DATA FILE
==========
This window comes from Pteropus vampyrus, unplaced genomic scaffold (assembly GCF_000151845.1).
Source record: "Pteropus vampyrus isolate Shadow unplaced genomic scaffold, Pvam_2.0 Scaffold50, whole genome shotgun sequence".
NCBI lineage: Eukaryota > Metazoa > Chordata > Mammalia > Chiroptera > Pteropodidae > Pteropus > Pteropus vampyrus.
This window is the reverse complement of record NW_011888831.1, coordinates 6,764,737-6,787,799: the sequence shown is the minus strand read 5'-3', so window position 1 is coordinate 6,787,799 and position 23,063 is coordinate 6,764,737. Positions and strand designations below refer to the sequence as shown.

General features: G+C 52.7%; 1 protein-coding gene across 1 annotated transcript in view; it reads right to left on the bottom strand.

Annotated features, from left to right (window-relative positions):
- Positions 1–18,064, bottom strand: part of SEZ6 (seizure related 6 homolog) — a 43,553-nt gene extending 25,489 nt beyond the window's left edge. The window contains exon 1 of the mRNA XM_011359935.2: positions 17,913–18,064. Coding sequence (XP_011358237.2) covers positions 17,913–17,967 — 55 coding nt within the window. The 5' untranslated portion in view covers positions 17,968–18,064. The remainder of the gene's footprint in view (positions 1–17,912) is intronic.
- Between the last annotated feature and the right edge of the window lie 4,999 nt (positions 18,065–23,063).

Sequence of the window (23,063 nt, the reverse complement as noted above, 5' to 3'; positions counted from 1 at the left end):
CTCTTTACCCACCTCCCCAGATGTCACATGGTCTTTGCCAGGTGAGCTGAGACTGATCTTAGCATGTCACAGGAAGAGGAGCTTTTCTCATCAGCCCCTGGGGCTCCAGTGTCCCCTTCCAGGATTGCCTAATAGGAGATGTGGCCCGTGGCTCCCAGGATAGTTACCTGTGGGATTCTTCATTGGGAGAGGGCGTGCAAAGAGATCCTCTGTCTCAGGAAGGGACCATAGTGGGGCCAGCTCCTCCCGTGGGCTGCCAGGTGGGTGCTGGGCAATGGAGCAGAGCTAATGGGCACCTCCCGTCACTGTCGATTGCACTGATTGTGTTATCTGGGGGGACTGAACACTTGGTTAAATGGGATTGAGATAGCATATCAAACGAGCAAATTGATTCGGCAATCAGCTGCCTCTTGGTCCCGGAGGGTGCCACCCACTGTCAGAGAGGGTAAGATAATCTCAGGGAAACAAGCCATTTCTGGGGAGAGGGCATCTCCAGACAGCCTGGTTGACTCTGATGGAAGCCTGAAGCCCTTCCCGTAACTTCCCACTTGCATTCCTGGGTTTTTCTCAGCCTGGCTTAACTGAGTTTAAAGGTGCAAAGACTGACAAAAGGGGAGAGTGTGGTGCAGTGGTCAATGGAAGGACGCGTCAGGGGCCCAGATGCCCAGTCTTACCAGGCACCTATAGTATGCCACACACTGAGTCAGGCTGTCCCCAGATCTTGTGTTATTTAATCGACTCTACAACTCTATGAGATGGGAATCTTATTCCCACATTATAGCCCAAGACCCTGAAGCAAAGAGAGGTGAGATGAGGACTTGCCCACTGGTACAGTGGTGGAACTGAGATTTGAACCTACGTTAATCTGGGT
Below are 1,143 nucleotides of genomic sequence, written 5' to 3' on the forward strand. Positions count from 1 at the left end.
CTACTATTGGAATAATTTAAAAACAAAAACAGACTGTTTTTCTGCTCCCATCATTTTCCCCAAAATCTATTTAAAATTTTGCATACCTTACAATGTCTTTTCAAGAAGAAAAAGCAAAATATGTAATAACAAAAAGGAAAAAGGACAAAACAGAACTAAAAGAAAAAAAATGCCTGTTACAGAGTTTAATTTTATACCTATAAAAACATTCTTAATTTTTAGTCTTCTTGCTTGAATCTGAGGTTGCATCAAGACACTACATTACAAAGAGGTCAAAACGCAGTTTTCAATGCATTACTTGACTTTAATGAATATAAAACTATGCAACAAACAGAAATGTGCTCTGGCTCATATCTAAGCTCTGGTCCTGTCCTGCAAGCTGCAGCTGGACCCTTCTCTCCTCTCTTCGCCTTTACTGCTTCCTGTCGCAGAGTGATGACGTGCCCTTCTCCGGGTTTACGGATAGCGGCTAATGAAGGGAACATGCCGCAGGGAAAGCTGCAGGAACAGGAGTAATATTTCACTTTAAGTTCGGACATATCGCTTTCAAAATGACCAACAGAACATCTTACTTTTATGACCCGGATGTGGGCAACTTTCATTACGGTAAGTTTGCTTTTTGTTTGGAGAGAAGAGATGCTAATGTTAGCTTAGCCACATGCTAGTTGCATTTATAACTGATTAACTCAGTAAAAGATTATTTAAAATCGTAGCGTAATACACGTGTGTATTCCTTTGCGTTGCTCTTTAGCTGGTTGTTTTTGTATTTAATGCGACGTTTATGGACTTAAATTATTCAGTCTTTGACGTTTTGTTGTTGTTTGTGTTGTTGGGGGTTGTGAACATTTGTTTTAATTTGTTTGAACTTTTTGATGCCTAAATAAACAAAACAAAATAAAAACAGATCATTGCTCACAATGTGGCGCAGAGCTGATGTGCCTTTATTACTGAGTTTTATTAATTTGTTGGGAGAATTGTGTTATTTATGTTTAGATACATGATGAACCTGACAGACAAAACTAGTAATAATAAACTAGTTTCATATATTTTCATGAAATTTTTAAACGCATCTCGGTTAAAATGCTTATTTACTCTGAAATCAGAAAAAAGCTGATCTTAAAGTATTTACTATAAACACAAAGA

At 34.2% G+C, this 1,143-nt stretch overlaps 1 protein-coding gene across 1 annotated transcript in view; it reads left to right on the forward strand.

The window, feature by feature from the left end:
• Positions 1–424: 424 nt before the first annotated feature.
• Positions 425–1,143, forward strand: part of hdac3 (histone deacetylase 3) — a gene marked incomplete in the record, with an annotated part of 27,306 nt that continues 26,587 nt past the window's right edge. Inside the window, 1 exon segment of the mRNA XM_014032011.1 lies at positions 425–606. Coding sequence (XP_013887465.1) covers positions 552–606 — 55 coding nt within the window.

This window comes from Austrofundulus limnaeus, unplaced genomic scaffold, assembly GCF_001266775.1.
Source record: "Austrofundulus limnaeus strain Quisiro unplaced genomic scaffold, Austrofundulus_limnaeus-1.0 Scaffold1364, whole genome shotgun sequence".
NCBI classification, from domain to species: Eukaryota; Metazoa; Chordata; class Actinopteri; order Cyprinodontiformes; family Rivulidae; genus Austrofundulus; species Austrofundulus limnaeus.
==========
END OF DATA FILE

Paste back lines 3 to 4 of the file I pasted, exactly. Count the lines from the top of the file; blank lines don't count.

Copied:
NCBI lineage: Eukaryota > Metazoa > Chordata > Mammalia > Chiroptera > Pteropodidae > Pteropus > Pteropus vampyrus.
This window is the reverse complement of record NW_011888831.1, coordinates 6,764,737-6,787,799: the sequence shown is the minus strand read 5'-3', so window position 1 is coordinate 6,787,799 and position 23,063 is coordinate 6,764,737. Positions and strand designations below refer to the sequence as shown.